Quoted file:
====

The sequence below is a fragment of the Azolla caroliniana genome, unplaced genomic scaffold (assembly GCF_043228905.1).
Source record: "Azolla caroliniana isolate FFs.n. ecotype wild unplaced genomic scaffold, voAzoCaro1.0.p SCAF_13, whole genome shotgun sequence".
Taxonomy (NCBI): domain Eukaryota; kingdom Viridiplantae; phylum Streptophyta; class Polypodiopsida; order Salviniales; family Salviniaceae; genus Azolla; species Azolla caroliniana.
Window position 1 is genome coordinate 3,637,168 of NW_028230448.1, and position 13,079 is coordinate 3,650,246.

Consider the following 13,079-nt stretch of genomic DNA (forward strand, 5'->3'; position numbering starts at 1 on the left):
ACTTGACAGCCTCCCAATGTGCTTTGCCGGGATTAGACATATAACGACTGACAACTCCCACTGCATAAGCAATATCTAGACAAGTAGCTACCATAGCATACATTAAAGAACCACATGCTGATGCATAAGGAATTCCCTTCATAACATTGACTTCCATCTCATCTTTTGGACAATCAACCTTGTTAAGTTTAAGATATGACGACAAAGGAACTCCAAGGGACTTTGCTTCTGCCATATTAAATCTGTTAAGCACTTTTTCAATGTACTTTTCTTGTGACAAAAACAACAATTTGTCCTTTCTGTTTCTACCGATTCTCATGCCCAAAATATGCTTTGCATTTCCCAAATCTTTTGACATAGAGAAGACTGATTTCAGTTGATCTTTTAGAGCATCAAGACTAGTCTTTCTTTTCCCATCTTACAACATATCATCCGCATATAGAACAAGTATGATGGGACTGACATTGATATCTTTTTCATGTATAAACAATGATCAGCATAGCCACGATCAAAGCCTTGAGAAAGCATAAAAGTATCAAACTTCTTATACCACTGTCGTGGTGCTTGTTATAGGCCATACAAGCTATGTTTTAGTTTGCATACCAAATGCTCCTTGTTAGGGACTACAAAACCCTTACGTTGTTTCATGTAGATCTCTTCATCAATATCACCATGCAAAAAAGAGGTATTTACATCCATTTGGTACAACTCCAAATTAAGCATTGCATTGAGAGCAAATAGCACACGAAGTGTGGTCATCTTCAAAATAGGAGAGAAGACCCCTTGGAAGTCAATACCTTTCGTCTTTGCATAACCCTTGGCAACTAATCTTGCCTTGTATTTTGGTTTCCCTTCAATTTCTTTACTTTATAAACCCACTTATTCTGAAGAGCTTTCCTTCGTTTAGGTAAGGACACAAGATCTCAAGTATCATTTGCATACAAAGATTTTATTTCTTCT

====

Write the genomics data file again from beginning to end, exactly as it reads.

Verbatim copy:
The sequence below is a fragment of the Azolla caroliniana genome, unplaced genomic scaffold (assembly GCF_043228905.1).
Source record: "Azolla caroliniana isolate FFs.n. ecotype wild unplaced genomic scaffold, voAzoCaro1.0.p SCAF_13, whole genome shotgun sequence".
Taxonomy (NCBI): domain Eukaryota; kingdom Viridiplantae; phylum Streptophyta; class Polypodiopsida; order Salviniales; family Salviniaceae; genus Azolla; species Azolla caroliniana.
Window position 1 is genome coordinate 3,637,168 of NW_028230448.1, and position 13,079 is coordinate 3,650,246.

Consider the following 13,079-nt stretch of genomic DNA (forward strand, 5'->3'; position numbering starts at 1 on the left):
ACTTGACAGCCTCCCAATGTGCTTTGCCGGGATTAGACATATAACGACTGACAACTCCCACTGCATAAGCAATATCTAGACAAGTAGCTACCATAGCATACATTAAAGAACCACATGCTGATGCATAAGGAATTCCCTTCATAACATTGACTTCCATCTCATCTTTTGGACAATCAACCTTGTTAAGTTTAAGATATGACGACAAAGGAACTCCAAGGGACTTTGCTTCTGCCATATTAAATCTGTTAAGCACTTTTTCAATGTACTTTTCTTGTGACAAAAACAACAATTTGTCCTTTCTGTTTCTACCGATTCTCATGCCCAAAATATGCTTTGCATTTCCCAAATCTTTTGACATAGAGAAGACTGATTTCAGTTGATCTTTTAGAGCATCAAGACTAGTCTTTCTTTTCCCATCTTACAACATATCATCCGCATATAGAACAAGTATGATGGGACTGACATTGATATCTTTTTCATGTATAAACAATGATCAGCATAGCCACGATCAAAGCCTTGAGAAAGCATAAAAGTATCAAACTTCTTATACCACTGTCGTGGTGCTTGTTATAGGCCATACAAGCTATGTTTTAGTTTGCATACCAAATGCTCCTTGTTAGGGACTACAAAACCCTTACGTTGTTTCATGTAGATCTCTTCATCAATATCACCATGCAAAAAAGAGGTATTTACATCCATTTGGTACAACTCCAAATTAAGCATTGCATTGAGAGCAAATAGCACACGAAGTGTGGTCATCTTCAAAATAGGAGAGAAGACCCCTTGGAAGTCAATACCTTTCGTCTTTGCATAACCCTTGGCAACTAATCTTGCCTTGTATTTTGGTTTCCCTTCAATTTCTTTACTTTATAAACCCACTTATTCTGAAGAGCTTTCCTTCGTTTAGGTAAGGACACAAGATCTCAAGTATCATTTGCATACAAAGATTTTATTTCTTCT